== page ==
I had owned this Dover selection for over 35 years before locating this used copy for my daughter. As E.F. Bleiler notes in his excellent intro, Dunsany is uneven, but of the 20-odd stories in this selection, I can say that over the period I've spent with it there is only one that hasn't at some point charmed me in some way (that one is The Coronation of Mr. Thomas Shap, which I still think is, at best, an unsuccessful experiment); and I raised my children on memorized retellings of How Ryan Got Out of Russia--making them think, for many years, that I had been shot out of a cannon in the Soviet Union--in the upshot of being sent by a secret society to sabotage a munitions factory, fortunately landing in England instead of on the moon, where the nasty Bolshies had tried to send me. (It is a great fantasy yarn, but the adult reader will notice above all that it pokes fun at the crude technologies Jules Verne had proposed a generation before.)
At its best--and much of its best is here--Dunsany's style is both rich in imagery and underpinned with a sardonic wit which he turns perfectly, for those who like sardonic wit (i.e., he runs strongly toward ironic or catastrophic endings with faux morals about the futility of ambition). What distinguishes Dunsany from the run of fantasy writers is that he tempers his obvious enjoyment in escapism ("strange worlds") with a sensibility that can best be termed satiric. We can never be quite sure whether Mr. Joseph Jorkens is a casual liar, a manufacturer of elaborate conspiracies--or possibly a truthful traveler within amazing venues.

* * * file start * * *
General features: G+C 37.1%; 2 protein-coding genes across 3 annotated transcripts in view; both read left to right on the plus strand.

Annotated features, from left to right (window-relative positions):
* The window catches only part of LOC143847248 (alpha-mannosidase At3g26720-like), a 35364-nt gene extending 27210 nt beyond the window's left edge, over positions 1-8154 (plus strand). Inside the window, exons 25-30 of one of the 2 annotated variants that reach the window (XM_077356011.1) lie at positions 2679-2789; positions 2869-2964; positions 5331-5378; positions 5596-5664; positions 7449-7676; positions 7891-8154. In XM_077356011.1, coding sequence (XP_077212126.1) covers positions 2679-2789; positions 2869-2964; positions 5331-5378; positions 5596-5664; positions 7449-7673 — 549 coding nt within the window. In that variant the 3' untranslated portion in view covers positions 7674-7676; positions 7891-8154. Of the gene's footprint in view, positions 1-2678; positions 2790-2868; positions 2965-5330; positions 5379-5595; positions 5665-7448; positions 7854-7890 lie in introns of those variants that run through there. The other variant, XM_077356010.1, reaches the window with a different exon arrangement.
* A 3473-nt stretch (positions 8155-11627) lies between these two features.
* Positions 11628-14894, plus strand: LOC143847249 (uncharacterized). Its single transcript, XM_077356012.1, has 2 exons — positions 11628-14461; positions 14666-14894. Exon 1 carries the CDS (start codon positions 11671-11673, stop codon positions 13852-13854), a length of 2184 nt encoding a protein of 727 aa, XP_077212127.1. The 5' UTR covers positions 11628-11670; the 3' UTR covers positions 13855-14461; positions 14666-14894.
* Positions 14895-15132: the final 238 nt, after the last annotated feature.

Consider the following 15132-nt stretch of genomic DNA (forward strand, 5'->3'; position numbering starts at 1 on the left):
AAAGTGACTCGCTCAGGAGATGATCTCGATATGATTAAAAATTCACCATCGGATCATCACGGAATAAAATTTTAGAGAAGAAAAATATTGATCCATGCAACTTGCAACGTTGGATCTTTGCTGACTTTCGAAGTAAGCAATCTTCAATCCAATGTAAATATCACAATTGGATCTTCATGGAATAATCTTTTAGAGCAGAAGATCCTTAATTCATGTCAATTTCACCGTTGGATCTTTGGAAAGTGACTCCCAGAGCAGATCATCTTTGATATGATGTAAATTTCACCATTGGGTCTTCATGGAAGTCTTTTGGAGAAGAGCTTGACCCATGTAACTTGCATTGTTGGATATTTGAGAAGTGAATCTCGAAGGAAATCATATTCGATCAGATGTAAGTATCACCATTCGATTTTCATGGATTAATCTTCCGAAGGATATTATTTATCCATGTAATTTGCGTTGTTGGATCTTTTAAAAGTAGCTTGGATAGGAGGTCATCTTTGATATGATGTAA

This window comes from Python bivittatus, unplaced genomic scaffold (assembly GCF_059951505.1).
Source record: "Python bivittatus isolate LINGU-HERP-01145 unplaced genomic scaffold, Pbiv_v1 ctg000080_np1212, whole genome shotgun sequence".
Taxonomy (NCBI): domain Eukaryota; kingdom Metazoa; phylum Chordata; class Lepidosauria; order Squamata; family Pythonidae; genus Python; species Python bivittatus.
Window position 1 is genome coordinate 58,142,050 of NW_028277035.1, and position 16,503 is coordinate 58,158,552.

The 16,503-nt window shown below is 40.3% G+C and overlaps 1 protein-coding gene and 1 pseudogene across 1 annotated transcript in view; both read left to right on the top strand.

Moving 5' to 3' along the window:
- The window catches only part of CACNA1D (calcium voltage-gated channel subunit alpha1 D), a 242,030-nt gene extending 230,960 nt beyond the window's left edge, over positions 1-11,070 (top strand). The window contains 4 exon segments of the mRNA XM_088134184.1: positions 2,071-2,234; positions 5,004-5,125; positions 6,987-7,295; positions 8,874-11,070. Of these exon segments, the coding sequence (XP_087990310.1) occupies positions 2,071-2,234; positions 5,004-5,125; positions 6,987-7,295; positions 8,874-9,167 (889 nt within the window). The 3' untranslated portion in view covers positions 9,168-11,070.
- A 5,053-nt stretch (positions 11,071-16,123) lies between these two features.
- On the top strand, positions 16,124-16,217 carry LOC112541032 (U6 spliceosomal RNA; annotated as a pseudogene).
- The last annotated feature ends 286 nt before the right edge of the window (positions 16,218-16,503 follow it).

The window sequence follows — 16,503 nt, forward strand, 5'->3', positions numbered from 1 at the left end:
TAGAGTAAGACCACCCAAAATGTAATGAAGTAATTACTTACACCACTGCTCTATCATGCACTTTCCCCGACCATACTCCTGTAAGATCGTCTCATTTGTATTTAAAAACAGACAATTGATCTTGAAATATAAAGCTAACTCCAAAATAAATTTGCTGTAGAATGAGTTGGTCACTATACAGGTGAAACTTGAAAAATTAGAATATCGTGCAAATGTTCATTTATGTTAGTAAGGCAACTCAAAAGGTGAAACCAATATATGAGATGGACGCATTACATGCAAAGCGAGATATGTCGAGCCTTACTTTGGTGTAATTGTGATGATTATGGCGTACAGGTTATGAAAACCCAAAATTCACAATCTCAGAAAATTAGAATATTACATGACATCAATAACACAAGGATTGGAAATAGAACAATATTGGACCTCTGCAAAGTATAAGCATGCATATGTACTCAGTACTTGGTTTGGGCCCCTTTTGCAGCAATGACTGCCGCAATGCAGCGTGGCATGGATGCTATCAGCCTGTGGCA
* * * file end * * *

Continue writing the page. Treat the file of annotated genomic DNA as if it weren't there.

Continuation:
Sorry it's out of print and no longer available from Dover @ $2.00.